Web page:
Wednesday, May 27, 2015

Why Ann Kirkpatrick is the right person for the U.S. Senate

Back in early 2008,  Ann Kirkpatrick was doing an event in Winslow as she was running in a primary for what would eventually become a successful run to represent the first district of Arizona in the United States Congress.  Our incumbent Congressman, Rick Renzi (now an inmate at the Federal Correctional Facility in Morgantown, West Virginia) had declined to seek re-election after being indicted on multiple counts of racketeering, money laundering and extortion.  People wanted a change, and Ann promised to deliver it.

I'd met Ann and known about Ann a long time before that, which is why I had endorsed her on this blog the day she announced for Congress, and so I felt confident making a promise.  As the event wrapped up, I told her, "I've been making one promise on your behalf."  She got a worried look on her face, because Ann Kirkpatrick is very careful about not making promises unless she is confident she can keep them.  "I've been telling people," I went on, "that you will NEVER end up on the front page of the Arizona Republic after being indicted for money laundering and extortion."  Ann looked relieved.  "That promise," she said, "you can keep on making."

And I did.  That's because Ann Kirkpatrick is personally very honest and isn't interested in being in Congress (or now the Senate) for herself.  As I have told people, "Ann Kirkpatrick doesn't go to Washington because she loves Washington.  Ann goes to Washington because she loves Arizona."

The first thing she did was clean up the office after Rick Renzi and restore the integrity and honor that we as taxpayers and Americans have a right to expect.

Then she got to work.  There is very little of her district that Ann Kirkpatrick has not visited or seen personally with her own eyes.  That is a remarkable achievement, because the district is almost half the total land area of the state of Arizona, and is bigger than a lot of eastern states.  She doesn't believe in just coming out during campaign season or advertising on the airwaves while staying in Washington, as some people do.  One of her opponents complained about campaigning in the district a few years ago by saying he had run up 50,000 miles on his car.  Those of us who live here had to chuckle, since if there is one advance in automobiles where the market has responded to the kind of people who live in rural Arizona, it was to start making cars with a six figure odometer.  I don't know what Ann's odometer reads but I'm sure she wears out cars like she wears out her well-documented boots-- by using them for what they were made for.

But she hasn't gone on all those road trips to small towns just to visit them.  Though she does go to visit and hear from residents, there is also sometimes a specific need that she is able to address.  For example, in our area, back in 2010 there was a paper mill near Snowflake that was about to be shut down due to a problem with so-called 'black liquor,' a byproduct that was costing the mill so much that they would be unable to stay open.  Ann went there personally and negotiated a compromise that helped keep the mill open for another two years.  Unfortunately Ann lost the 2010 election (the only election she has lost) and before she won again in 2012, the paper mill ran into some other problems and closed, as congressman Gosar, who was then representing the district did nothing to try and save it.  Several hundred jobs were lost as a result (and out here good jobs are hard to come by.)    Ann has been able to help work towards a more positive outcome in Winslow, where the town is protected by a levee that prevents catastrophic flooding.  The levee was built by the corps of engineers decades ago, but funding for maintenance was not a priority for our members of Congress, until Ann was elected.  She has gotten some funding to begin needed repairs and maintenance on the levee.  When communities she represents need it, Ann is there. She doesn't just fly over it in a helicopter or send somebody to represent her office, she goes and is there to talk to people directly and then goes back to her office and works on getting them the aid they need.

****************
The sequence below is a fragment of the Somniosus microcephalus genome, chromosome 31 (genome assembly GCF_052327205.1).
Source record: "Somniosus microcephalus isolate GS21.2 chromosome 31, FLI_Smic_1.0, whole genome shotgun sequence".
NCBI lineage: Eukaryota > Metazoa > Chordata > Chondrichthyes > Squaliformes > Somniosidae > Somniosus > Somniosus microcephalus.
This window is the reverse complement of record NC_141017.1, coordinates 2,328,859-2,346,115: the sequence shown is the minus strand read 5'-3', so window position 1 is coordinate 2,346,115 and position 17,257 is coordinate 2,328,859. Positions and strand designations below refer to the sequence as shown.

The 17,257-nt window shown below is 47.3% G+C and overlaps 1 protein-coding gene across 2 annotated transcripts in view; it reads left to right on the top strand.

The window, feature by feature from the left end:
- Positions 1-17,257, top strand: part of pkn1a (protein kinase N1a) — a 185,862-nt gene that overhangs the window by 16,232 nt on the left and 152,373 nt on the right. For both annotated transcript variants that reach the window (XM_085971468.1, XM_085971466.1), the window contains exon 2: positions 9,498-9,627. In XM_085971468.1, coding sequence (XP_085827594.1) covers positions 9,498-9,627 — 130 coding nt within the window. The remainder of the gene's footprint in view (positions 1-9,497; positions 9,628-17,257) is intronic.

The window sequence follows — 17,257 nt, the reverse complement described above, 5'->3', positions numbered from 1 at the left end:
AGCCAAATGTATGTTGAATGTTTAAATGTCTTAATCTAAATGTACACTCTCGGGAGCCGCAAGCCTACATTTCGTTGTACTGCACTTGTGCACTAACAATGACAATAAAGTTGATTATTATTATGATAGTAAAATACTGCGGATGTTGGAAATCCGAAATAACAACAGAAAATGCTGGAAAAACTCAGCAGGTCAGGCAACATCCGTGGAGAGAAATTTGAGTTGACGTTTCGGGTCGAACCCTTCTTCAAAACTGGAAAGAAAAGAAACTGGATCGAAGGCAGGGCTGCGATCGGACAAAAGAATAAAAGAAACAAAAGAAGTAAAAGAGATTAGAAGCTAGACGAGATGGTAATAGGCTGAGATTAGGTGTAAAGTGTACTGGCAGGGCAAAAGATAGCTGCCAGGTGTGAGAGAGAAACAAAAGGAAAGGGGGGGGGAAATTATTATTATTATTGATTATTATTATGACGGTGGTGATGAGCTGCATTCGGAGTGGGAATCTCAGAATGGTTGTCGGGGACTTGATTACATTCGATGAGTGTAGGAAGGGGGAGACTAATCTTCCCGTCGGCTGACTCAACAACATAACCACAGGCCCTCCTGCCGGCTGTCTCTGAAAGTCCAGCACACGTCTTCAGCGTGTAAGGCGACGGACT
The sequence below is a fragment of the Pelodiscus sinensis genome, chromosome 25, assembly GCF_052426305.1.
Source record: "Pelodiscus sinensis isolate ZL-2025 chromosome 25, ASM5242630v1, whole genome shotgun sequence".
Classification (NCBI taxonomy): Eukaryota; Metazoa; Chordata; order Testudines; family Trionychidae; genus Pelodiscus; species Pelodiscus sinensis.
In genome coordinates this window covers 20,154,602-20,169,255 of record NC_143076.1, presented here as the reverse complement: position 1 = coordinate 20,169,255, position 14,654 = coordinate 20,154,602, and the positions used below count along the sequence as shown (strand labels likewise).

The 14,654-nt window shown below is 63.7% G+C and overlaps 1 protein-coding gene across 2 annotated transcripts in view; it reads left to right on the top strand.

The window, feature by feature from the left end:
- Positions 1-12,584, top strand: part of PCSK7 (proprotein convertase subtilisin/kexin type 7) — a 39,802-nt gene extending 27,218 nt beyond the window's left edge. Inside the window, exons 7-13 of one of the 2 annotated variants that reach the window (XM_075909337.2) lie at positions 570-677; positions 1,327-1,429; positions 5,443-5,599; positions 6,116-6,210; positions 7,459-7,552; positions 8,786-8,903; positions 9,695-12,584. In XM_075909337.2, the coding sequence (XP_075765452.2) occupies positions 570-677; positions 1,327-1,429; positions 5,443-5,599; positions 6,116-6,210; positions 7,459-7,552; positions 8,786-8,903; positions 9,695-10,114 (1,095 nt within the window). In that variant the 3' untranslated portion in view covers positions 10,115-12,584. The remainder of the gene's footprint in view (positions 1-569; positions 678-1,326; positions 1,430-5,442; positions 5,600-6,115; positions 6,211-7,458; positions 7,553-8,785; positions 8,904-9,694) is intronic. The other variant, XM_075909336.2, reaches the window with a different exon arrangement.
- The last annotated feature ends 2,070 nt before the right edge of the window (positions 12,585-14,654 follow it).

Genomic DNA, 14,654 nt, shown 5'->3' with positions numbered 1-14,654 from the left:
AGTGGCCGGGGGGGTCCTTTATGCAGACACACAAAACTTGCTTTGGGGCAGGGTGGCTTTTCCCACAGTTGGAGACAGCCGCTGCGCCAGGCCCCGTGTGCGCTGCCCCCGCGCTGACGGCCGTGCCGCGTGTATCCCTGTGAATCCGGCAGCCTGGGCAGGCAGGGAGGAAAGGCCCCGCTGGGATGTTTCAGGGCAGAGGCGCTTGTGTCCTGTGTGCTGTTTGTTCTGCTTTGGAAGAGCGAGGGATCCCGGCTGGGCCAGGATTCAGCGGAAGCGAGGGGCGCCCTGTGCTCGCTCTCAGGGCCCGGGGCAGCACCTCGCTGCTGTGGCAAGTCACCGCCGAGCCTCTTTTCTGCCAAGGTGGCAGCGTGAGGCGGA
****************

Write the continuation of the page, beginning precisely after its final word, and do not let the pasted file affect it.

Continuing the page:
Ann Kirkpatrick inspecting flood damage near Black Canyon City in 2010.

Ann's voting record has gotten her an earful at times from both the left and the right, but mostly from those who don't see the consistency in it.  Speaking from the left side of the spectrum, I certainly understand progressives who are frustrated at for example, Ann's vote against Cap-and-Trade or her steadfast defense of coal burning power plants in northern Arizona. (disclaimer: I should note, to be sure, that I live about two miles from the Cholla Plant;  I don't work there but a lot of my friends and neighbors do.)  Ann sent a letter to EPA administrator Lisa Jackson shortly after being elected back into Congress in 2012 expressing concern over the jobs at the plants and letting her know that she was against shutting them down. The power plants are a mainstay of the economy in an area where unemployment is still high and a lot of the jobs that do exist don't pay well enough to support a family on.  So she favors finding ways to keep the plants here while still addressing environmental concerns, and she has worked as much as she can behind the scenes to save the jobs in the plants.  Similarly, many on the left have disagreed with Ann for working on opening a copper mine in Globe with Republican congressman Paul Gosar (who incidentally defeated her in 2010 before jumping into a different district-- but Ann realizes that her job is too important to hold a personal grudge, something that already marks her as being tempermentally an improvement over John McCain, who notoriously holds grudges for years.)   But the mine in Globe would provide over a thousand jobs in a community that has suffered steep declines in employment, so Ann while recognizing the opposition to it, supports the mine.

It is, however a mistake to think that congresswoman Kirkpatrick is a James Watt clone who doesn't care about the environment.  She cares about it a great deal and has worked on legislation to protect the Red Rocks near Sedona and has strongly opposed uranium mining near the Grand Canyon.  In her travels she has visited the Navajo reservation many times, a place where the few surface water supplies that might have been available have mostly been polluted, and people have been getting sick and dying, from the legacy of uranium mining during the 1950's through the 1980's. The Navajo Nation has banned any more uranium mining as a result, and Ann has supported plans to keep it out of the neighboring national park and surrounding areas.